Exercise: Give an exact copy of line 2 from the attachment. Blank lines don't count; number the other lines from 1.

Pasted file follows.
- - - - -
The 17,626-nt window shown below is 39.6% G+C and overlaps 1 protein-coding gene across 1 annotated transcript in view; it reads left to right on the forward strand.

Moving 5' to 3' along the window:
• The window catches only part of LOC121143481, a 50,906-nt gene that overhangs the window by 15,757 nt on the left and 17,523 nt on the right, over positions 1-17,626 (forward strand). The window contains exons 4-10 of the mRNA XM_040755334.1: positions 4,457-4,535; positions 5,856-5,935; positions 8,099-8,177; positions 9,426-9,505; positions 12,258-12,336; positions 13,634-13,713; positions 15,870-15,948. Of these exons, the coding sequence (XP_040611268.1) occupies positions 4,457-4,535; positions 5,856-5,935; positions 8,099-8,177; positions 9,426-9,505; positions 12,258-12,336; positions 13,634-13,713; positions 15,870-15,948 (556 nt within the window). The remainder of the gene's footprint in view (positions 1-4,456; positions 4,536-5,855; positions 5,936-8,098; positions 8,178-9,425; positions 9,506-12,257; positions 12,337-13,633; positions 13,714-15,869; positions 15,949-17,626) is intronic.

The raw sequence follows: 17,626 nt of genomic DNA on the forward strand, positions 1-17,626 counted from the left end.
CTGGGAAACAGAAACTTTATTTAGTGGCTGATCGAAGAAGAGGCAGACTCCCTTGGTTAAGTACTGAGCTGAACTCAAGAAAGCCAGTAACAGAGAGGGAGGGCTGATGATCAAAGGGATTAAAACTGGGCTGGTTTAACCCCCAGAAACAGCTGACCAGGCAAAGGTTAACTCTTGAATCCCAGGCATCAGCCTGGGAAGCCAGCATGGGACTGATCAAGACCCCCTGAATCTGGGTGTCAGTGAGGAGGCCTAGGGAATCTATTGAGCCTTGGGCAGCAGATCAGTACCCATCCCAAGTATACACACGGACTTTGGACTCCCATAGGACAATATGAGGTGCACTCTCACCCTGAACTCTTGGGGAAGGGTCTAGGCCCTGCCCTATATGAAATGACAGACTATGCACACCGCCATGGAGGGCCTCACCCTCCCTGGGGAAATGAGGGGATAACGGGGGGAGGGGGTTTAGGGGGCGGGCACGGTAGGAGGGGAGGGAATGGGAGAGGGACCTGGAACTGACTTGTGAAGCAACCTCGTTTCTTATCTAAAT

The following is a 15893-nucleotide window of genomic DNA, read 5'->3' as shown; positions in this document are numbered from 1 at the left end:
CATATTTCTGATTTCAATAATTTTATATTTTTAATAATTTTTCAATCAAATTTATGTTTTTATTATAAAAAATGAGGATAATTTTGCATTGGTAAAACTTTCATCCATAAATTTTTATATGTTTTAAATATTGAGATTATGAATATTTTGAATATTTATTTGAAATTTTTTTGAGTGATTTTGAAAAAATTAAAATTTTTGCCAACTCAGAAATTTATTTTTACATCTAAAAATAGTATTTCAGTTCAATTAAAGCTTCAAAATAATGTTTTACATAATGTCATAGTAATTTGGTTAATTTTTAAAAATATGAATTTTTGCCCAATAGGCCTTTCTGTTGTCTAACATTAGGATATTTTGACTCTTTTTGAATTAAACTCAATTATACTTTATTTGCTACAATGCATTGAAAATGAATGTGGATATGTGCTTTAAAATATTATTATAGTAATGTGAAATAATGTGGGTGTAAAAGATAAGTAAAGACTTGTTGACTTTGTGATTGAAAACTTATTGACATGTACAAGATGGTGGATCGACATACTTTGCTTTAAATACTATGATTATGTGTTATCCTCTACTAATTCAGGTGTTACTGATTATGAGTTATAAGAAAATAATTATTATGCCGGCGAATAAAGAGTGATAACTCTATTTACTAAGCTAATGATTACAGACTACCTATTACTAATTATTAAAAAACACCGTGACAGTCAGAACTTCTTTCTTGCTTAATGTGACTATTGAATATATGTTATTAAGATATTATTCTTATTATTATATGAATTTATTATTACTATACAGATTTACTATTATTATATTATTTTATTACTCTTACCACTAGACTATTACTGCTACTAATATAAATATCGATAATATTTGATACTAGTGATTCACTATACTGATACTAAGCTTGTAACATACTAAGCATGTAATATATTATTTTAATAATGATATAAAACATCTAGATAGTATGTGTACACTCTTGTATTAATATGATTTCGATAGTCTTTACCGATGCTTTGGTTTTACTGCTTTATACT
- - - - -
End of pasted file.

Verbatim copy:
Moving 5' to 3' along the window: